Scott Marks noon, Jan. 11
The Darkest Minds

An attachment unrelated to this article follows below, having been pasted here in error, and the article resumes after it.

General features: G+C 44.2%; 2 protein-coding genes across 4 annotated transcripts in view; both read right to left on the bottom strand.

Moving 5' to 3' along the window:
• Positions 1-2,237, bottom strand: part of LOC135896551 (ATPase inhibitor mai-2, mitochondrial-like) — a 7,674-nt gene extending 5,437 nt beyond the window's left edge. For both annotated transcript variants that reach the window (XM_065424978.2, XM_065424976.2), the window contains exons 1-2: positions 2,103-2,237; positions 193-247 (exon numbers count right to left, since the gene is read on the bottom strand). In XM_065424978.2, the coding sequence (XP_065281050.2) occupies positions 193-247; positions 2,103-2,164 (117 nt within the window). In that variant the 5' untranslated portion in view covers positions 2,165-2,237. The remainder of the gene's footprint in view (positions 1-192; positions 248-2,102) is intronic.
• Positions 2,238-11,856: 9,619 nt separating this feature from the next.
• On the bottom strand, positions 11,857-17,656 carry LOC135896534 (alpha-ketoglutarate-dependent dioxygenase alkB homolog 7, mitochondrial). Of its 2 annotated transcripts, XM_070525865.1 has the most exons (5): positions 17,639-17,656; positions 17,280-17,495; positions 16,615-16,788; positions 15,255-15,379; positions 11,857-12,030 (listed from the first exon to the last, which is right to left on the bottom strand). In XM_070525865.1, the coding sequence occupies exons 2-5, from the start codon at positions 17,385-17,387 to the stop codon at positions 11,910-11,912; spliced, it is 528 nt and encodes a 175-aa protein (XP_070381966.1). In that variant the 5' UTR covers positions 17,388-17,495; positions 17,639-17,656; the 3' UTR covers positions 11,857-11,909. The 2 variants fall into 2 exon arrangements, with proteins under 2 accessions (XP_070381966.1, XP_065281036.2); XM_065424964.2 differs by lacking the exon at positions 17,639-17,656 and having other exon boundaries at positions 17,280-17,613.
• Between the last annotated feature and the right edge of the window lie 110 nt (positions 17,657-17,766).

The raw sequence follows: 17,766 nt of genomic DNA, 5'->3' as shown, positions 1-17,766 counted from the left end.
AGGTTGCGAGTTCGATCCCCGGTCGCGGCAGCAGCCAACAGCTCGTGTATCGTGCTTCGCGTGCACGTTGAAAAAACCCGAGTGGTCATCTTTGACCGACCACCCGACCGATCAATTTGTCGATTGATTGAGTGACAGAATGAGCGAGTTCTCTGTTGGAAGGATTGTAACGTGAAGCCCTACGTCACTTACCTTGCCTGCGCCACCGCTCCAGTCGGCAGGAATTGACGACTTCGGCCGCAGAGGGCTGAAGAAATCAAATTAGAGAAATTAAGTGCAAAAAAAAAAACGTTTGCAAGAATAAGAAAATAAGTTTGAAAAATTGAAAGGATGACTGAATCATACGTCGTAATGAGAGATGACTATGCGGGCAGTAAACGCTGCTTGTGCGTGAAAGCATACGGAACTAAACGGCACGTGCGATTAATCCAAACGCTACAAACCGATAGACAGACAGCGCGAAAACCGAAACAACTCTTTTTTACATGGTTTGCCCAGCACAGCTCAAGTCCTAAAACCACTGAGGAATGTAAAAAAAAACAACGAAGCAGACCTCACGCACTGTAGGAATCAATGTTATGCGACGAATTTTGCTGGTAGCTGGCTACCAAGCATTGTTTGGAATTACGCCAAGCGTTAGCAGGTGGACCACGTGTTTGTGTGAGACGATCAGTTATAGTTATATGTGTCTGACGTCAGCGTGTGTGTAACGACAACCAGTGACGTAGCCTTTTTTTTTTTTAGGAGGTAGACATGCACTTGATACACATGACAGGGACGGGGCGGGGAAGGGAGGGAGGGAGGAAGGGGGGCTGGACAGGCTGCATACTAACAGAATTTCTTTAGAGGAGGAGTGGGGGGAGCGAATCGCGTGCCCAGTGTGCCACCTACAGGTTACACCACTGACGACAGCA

Another teen dystopia franchise first chapter, notable chiefly for its willingness to be honest — even “good” teens can and will do very bad things when scared or upset or just full of adolescent emotion. No, dude, it’s not romantic when you use your telekinetic powers to drag a girl onto the dance floor after she says no. No, sweetie, it’s not just when you sentence a bounty hunter to agonizing suicide after you’ve hijacked her mind. As a result, “good” becomes, to some extent, a matter of “good company” — my tribe vs. yours, and I’m younger and better-looking. (Star Amandla Stenberg offers an appealing mix of strength and vulnerability despite her dialogue.) So while it’s nice to see family (the kind with Mom and Dad) get a nod, it’s “family” (the kind you assemble from peers like yourself) that, as usual, gets held up as the ultimate source of meaning and community. Notable also for its willingness to display coarse language (kids these days), and nasty behavior — it’s a dystopia; when mind-control powers are in play, is it really so surprising that they get used for murder, rape, and torture? Notable finally for a penultimate scene of sacrifice that actually makes good use of computer effects in the service of emotional affect. Less notable for its rote plotting, frequent doldrums, and goopy soundtrack. 2018.